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The mechanics of abdominal training

‘The mechanics of abdominal training’

To ensure that you get the most out of your training, it pays to be aware of the anatomical mechanics that relate to the abdominal exercise you are doing. 

When you are at the gym punching out the reps, working up a sweat, have you ever wondered if you are really doing the exercises correctly? It is really common to see people working out, even experienced trainers, doing some of the exercises incorrectly. Now, sometimes this may lead to an injury, but mostly it means not getting full value for effort. So let’s look at Ab. crunches or sit-ups call them what you will, but I’m referring to the exercises you do to for the abdominal muscle that forms the ‘six-pack’, Rectus Abdominus (Rec Ab).

Firstly, this is not one of the ‘core’ muscles. That’s a topic for a later date.

So, how do you know if you are wasting some of your efforts? Well, we need to look at what exactly does Rec Ad do? Essentially it flexes the trunk, curves the spine forward if you like. What it doesn’t do is flex the hips, or bring the knees up, it can’t. The Rec Ab. muscle doesn’t cross the hip-joint so it can’t move the legs in any way shape or form. I make this point because you see so many people doing crunches with their hips at 90 degrees and their knees at 90 also, or with their hips at 90 and their legs straight up. Whatever, this practice, in my opinion, is wasted effort. All that is happening here is that the hip flexors are being worked, and yes, maybe Rec Ab. too, but a lot of effort is being wasted. Use all of your energy and effort to target Rec Ab. after all, that’s why you are lying on the floor isn’t it?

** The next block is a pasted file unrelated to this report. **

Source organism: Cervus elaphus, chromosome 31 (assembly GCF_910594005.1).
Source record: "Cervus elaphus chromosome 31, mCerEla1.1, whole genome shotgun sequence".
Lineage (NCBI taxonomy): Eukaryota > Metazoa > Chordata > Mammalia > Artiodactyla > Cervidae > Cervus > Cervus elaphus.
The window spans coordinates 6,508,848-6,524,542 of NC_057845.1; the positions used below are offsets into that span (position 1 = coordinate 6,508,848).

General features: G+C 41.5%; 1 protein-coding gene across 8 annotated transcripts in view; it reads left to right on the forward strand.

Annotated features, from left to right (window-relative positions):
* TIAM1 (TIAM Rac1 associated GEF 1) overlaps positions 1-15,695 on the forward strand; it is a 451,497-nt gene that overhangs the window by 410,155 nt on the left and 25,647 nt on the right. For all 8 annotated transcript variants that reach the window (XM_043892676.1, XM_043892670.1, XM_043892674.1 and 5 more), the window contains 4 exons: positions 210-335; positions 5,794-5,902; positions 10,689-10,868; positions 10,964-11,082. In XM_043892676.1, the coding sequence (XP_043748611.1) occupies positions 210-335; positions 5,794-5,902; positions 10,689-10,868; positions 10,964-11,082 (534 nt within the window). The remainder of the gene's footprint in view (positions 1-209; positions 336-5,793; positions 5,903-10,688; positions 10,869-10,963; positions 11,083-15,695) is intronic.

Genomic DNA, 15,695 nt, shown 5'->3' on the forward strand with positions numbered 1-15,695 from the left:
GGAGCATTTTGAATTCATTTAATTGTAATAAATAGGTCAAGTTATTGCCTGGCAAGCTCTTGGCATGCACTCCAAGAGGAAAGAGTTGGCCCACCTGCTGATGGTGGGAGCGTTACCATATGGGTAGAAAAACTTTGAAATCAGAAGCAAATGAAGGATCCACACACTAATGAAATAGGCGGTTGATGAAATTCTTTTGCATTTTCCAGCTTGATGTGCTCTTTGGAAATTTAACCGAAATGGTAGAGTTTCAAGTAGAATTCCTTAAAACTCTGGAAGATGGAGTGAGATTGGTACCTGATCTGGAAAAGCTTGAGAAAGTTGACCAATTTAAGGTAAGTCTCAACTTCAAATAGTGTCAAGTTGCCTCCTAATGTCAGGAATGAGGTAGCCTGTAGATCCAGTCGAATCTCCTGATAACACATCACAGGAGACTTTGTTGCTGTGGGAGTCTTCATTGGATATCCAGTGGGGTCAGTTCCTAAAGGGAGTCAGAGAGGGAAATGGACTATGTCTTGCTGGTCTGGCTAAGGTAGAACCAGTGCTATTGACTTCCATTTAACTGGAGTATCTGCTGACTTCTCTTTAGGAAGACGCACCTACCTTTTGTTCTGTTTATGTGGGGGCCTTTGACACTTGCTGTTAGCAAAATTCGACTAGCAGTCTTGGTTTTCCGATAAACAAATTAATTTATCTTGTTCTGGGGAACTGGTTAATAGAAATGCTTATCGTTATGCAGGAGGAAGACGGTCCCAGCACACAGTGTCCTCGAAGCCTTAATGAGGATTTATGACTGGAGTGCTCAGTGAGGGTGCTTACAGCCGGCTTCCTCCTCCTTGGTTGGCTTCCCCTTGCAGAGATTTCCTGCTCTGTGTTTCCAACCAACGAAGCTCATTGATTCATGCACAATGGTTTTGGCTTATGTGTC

Okay, how to do the exercise correctly? Keep your feet flat on the floor with your knees bent. your hands can be in a variety of positions depending on the current strength of your Rec Ab. but never behind your head as this will inevitably put strain on the neck during the exercise. Now for the sit-up part, flex your trunk to bring your shoulders closer to your knees, relax and repeat. When flexing the trunk the bend should be at the naval and NOT at the hips. The feet must not come off the ground or be secured under something. Remember, Rec Ab. has to do the work.

The movement itself is quite a small one, your spine will only curl forward so far and that’s it; that is as far as Rec Ab. can contract. The way you strengthen Rec Ab. is by adding load. One might start off by simply sliding the hands up the thighs to the knees, but the object is to progress to doing the exercise with the arms above the head (in a ‘Superman’ pose). When you can do this without lifting your feet your Rec Ab. is quite strong.

There are various other ways to target Rec Ab. some using a weight stack, but, the principles I have explained above must be adhered to in order to work Rec Ab. and not a bunch of other muscles and just look flash doing it.

I have not gone into sets, reps or frequency here; there are countless theories of what works best and you need to find what works best for you. The important thing regardless of how many sets, reps or how many times a week you train your Abs, is that you are performing the exercise correctly.

So there you have it, on your next Abs day you should be getting maximum reward for effort if you do it right!

 

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